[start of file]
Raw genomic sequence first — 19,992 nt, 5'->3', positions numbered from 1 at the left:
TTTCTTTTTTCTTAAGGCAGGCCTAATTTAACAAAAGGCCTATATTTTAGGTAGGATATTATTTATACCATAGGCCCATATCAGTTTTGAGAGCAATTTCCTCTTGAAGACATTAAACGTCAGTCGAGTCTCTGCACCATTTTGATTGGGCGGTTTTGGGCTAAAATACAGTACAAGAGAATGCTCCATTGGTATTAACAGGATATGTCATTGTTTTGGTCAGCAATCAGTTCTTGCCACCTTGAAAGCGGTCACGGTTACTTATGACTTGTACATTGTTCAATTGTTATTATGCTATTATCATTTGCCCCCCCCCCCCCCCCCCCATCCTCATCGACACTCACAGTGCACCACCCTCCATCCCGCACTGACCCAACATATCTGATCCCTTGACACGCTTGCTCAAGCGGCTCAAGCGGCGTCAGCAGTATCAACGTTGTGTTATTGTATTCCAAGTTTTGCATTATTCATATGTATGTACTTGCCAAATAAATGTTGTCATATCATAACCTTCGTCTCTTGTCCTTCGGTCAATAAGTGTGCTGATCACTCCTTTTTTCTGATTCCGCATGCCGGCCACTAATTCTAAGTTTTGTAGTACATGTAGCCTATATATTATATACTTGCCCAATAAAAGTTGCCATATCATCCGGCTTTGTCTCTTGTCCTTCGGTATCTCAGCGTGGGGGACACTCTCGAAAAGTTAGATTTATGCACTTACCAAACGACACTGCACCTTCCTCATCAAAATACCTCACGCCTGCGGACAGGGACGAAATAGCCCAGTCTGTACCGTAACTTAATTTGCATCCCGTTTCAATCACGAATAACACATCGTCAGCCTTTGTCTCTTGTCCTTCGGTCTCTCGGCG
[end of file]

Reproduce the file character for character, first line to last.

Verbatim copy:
Raw genomic sequence first — 19,992 nt, 5'->3', positions numbered from 1 at the left:
TTTCTTTTTTCTTAAGGCAGGCCTAATTTAACAAAAGGCCTATATTTTAGGTAGGATATTATTTATACCATAGGCCCATATCAGTTTTGAGAGCAATTTCCTCTTGAAGACATTAAACGTCAGTCGAGTCTCTGCACCATTTTGATTGGGCGGTTTTGGGCTAAAATACAGTACAAGAGAATGCTCCATTGGTATTAACAGGATATGTCATTGTTTTGGTCAGCAATCAGTTCTTGCCACCTTGAAAGCGGTCACGGTTACTTATGACTTGTACATTGTTCAATTGTTATTATGCTATTATCATTTGCCCCCCCCCCCCCCCCCCCATCCTCATCGACACTCACAGTGCACCACCCTCCATCCCGCACTGACCCAACATATCTGATCCCTTGACACGCTTGCTCAAGCGGCTCAAGCGGCGTCAGCAGTATCAACGTTGTGTTATTGTATTCCAAGTTTTGCATTATTCATATGTATGTACTTGCCAAATAAATGTTGTCATATCATAACCTTCGTCTCTTGTCCTTCGGTCAATAAGTGTGCTGATCACTCCTTTTTTCTGATTCCGCATGCCGGCCACTAATTCTAAGTTTTGTAGTACATGTAGCCTATATATTATATACTTGCCCAATAAAAGTTGCCATATCATCCGGCTTTGTCTCTTGTCCTTCGGTATCTCAGCGTGGGGGACACTCTCGAAAAGTTAGATTTATGCACTTACCAAACGACACTGCACCTTCCTCATCAAAATACCTCACGCCTGCGGACAGGGACGAAATAGCCCAGTCTGTACCGTAACTTAATTTGCATCCCGTTTCAATCACGAATAACACATCGTCAGCCTTTGTCTCTTGTCCTTCGGTCTCTCGGCG